The company says that price cuts imposed by Oftel should take into account any reduction in its revenues from special offers, including cheap calls on Sundays and cut-price deals on some calls overseas.
BT has been trying to attract customers through special temporary schemes. Before Christmas all calls made within the UK after 3pm on Sundays were charged at the local rate. Cut rates are now being offered on calls to Europe at certain times and schemes for North America are planned.
Oftel says BT has to make further price cuts this year to keep within its price cap of inflation minus 6.25 percentage points. The company claims that potential lost revenues from special schemes mean the price reduction should be less than Oftel wants.
Demands for a better deal for customers are likely to intensify on Thursday, when BT reports its third quarter profits. These are expected to grow to around pounds 780m from pounds 759m last time.
The special deals are widely seen as a marketing ploy to fend off competition from Mercury and cable television companies. A BT source said: 'The schemes have a real benefit for customers but they could potentially cut our revenues.' It was always made clear by BT that they should be included in calculating price reductions.
Oftel said it was unlikely that a one-off cut in prices which was then reversed could be offset against overall price reductions for consumers. The regulator wants a further 2 per cent price cut this year on BT's basket of basic services.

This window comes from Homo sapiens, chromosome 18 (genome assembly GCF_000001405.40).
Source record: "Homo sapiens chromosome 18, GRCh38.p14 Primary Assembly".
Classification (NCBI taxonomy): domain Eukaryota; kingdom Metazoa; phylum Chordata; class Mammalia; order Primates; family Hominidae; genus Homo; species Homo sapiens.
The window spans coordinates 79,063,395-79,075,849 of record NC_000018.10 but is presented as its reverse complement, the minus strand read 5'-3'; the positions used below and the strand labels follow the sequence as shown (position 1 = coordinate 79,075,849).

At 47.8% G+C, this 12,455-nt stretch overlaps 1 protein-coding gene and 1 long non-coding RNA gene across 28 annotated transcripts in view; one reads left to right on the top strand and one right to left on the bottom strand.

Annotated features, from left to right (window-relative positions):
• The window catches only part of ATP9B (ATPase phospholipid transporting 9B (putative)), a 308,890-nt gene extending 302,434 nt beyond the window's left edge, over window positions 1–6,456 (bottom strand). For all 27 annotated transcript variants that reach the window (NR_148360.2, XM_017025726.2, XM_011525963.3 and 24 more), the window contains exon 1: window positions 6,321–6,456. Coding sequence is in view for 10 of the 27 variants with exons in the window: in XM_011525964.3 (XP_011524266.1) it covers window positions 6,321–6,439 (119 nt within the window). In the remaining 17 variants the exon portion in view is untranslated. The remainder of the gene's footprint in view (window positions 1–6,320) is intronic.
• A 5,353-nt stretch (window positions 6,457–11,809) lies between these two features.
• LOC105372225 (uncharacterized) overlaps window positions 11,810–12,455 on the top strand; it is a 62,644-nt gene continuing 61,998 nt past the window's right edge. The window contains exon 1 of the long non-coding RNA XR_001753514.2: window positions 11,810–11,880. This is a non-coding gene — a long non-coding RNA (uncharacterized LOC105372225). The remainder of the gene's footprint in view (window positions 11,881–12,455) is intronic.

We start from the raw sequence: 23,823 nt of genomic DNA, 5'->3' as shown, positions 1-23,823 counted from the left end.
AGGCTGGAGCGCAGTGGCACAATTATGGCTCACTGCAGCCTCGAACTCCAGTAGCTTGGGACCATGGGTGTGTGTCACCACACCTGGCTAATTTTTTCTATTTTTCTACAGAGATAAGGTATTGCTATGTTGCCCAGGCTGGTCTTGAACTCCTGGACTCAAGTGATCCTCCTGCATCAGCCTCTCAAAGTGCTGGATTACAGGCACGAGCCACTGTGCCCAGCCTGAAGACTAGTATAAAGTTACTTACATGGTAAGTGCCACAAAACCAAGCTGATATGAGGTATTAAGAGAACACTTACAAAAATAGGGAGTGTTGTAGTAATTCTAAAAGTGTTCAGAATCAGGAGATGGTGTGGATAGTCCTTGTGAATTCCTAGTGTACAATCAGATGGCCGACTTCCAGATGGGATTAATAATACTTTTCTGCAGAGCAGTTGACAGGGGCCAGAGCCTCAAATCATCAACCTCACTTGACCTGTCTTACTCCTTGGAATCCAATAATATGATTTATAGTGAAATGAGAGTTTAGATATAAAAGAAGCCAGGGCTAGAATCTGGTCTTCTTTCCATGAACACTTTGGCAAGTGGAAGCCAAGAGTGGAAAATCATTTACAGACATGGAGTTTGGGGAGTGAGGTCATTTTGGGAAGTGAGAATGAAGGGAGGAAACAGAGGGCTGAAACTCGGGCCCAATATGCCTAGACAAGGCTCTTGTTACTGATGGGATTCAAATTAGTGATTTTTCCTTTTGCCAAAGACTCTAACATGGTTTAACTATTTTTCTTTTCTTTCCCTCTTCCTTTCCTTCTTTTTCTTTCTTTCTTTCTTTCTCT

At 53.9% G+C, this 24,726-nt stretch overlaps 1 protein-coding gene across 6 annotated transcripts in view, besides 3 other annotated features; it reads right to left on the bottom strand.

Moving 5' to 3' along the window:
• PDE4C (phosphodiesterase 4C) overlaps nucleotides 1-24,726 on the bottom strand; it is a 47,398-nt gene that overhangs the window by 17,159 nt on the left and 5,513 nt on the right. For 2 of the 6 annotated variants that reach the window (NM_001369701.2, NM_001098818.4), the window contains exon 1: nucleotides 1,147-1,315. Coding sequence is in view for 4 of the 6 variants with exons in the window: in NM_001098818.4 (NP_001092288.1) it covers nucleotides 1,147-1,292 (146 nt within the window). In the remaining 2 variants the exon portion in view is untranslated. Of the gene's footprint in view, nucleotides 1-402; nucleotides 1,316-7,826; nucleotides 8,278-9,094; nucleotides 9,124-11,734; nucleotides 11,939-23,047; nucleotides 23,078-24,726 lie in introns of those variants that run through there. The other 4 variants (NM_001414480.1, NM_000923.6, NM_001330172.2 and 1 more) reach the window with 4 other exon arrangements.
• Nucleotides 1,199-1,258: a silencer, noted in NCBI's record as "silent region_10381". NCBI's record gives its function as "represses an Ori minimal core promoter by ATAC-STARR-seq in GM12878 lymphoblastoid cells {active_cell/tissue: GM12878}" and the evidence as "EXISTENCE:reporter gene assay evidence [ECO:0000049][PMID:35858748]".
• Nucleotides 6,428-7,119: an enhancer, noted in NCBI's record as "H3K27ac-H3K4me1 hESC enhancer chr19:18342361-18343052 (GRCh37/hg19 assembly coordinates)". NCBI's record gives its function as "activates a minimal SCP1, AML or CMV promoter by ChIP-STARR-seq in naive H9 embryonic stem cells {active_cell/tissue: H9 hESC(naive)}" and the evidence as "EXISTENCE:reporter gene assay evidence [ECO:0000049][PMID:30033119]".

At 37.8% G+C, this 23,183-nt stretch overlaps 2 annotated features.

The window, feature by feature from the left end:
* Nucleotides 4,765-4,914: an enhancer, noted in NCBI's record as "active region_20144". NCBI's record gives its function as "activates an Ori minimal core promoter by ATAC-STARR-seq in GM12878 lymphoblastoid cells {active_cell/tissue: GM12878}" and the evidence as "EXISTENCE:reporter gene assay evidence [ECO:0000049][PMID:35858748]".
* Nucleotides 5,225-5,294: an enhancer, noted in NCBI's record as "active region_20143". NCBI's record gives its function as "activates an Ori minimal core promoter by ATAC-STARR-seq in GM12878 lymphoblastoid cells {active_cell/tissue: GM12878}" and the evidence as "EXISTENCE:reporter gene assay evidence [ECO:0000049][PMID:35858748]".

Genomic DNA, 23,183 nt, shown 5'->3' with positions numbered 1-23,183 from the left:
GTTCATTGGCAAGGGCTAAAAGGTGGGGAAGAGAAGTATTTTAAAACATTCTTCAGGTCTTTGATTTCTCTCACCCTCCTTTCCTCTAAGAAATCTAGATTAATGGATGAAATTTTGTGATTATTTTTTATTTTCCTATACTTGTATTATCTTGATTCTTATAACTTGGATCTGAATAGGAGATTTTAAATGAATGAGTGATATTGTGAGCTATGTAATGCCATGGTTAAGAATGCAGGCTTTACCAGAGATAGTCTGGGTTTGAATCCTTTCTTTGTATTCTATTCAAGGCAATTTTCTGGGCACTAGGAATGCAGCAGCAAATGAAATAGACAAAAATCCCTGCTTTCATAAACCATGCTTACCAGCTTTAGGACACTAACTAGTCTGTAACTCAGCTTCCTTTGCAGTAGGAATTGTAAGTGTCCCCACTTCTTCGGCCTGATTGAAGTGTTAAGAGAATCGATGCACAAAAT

BT is also arguing that lower- than-expected revenues from directory inquiries should be offset against Oftel's demands for a drop in charges.
Oftel is willing to make some concessions because BT made a one-off cut in call prices when it began to charge for inquiries. But the regulator argues that, while BT's revenues on directory inquiries have been lower than predicted, so too have its costs.
BT is already allowed to include bulk discounts for business users when calculating whether it meets the 'retail price index minus X per cent' formula. This, however, will end when a new formula - inflation less 7.5 percentage points - comes into effect in August.
The price issue underlines the worsening relationship between BT and the regulator. Iain Vallance, the company's chairman, has attacked Oftel for interfering with the day-to-day running of the business. The company also faces uncertainty over how the new head of Oftel - as yet unnamed - will tackle the role.
The Government, which is set to raise up to pounds 5bn by selling all or part of its 22 per cent stake in BT, is believed to have finally found a director-general for the watchdog after the departure of Sir Bryan Carsberg last June.
Despite the forecast increase in third quarter profits, pre-tax profits for the full year are expected to fall to pounds 2.6bn from pounds 3.1bn last year. Analysts expect the figure to include a charge of about pounds 500m to cover redundancy payments.Reuse content